From 2007 to 2010, the median net worth of Gen Xers fell by nearly half (45%), according to Pew, with declining home equity accounting for much of the drop. In contrast, median net worth among boomers, who had more time to build up wealth other than home equity, fell between 25% and 28%.
4. Boomers stand in our way at work
The recession hit just as many boomers were about to retire, and many postponed it due to the slump in their portfolios. Some 39% of boomers who are working don’t expect to retire until they are 66 or older, and another 10% say they don’t expect to ever retire, according to a recent Gallup poll.
That’s exasperating for Xer professionals, says Dan Schawbel, author of “Promote Yourself: The New Rules for Career Success.” “They haven’t been able to claim those leadership positions,” he says. “They’re frustrated that they’re stuck in middle management.”
Generation X workers champing at the bit for a promotion may eventually get their wish. When asked, “Which generation do you believe is best equipped to manage teams effectively?” 70% of workers said Generation X make the most effective managers, versus 25% for boomers and 5% for millennials, according to a survey released last year by accounting and consulting firm EY found.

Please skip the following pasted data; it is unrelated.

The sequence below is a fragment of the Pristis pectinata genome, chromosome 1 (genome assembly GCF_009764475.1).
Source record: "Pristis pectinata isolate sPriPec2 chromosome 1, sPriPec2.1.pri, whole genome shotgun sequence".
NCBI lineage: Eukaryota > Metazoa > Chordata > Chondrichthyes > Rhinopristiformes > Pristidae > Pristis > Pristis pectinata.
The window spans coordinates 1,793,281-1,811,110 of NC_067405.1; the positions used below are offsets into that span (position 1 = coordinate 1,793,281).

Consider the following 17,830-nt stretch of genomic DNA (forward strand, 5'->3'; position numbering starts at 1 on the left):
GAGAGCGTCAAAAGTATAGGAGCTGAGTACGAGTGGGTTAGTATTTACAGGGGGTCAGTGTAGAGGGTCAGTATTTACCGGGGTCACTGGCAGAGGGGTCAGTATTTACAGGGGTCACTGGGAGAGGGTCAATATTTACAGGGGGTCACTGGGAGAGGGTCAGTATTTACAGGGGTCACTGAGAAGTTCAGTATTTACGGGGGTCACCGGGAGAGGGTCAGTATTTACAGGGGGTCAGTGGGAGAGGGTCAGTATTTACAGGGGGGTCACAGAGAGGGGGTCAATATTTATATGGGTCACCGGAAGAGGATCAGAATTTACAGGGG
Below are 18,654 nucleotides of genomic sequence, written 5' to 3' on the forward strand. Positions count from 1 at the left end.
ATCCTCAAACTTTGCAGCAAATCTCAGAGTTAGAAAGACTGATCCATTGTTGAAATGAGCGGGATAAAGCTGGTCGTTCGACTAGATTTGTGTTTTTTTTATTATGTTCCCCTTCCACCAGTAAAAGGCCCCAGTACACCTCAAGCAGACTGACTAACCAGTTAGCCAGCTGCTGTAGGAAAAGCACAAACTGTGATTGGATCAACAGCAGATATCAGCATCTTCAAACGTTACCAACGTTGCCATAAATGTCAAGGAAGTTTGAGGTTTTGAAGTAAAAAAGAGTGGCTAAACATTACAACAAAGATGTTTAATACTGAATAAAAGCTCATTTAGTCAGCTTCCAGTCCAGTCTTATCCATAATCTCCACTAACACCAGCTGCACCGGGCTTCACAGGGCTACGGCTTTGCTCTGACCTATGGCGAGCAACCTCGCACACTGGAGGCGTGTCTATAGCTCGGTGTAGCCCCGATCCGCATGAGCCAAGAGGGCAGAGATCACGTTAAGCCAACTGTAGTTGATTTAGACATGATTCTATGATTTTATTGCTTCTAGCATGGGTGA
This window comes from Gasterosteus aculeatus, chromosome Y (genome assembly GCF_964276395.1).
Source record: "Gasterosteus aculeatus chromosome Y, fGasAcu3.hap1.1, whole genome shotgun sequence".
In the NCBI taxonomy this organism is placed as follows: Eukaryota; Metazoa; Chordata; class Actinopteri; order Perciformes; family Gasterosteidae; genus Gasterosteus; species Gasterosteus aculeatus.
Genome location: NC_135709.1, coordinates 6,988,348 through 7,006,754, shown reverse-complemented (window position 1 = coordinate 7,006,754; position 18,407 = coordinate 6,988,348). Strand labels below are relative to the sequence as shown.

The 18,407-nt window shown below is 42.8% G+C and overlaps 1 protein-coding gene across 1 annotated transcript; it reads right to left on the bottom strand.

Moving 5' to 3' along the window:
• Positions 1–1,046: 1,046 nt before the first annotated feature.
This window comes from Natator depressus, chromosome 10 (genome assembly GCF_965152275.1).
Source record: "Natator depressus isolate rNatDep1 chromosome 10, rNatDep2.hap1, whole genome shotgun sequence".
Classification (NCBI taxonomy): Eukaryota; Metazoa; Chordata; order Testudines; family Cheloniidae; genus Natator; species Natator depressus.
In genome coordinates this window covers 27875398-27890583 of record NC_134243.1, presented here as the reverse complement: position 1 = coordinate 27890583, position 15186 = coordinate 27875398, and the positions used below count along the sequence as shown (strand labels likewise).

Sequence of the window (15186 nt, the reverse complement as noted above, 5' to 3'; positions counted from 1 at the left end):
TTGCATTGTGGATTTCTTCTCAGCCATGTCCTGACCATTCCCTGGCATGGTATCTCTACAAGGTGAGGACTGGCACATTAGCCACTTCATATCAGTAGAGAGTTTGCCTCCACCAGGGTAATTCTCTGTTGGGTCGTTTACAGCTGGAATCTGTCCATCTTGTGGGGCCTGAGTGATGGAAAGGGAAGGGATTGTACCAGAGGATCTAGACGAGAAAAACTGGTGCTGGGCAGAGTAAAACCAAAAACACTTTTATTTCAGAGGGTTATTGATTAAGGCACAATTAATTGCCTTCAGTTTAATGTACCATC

5. And millennials want to pass us on the corporate ladder
There’s competition between Gen Y and Gen X in the workplace. The Center for Talent Innovation’s Marshall notes: “Generation Y were the darlings because of their fluency in all things digital.” After the recession, Xers were left holding the bag in terms of accountability, she adds: “They took the hit when things went wrong.”
Youth and ambition appear to go hand-in-hand. Gen Xers—perhaps jaded by the years they’ve already logged in the workplace—are somewhat agnostic about getting ahead. Approximately 58% of men from Generation X and 41% of women say they want the top job, according to a 2013 survey of 2,000 adults by the Pew Research Center. In contrast, 70% of millennial men and 61% of millennial women—defined by that particular study as aged 18 to 32—say they’d like to be boss. Only 45% of respondents in a CTI survey said that they regarded millennials as “team players,” while 65% associated that label with Gen Xers.
Phil Mora is a business consultant, speaker, executive coach and CMO at Bold. I specialize in marketing and branding, online marketing, business development and entrepreneurship. A creative problem solver with a talent for strategic thinking and communication, I combine lessons learned from more than 15 years as a high-tech industry executive with my roots as a software technologist, product developer and startup marketeer. When I am not working on client projects, I am obsessed with with sports, fitness, wellness, nutrition and anything holistic: you’ll find me at the gym or outdoors training hard. Contact me here: I look forward to connecting with you!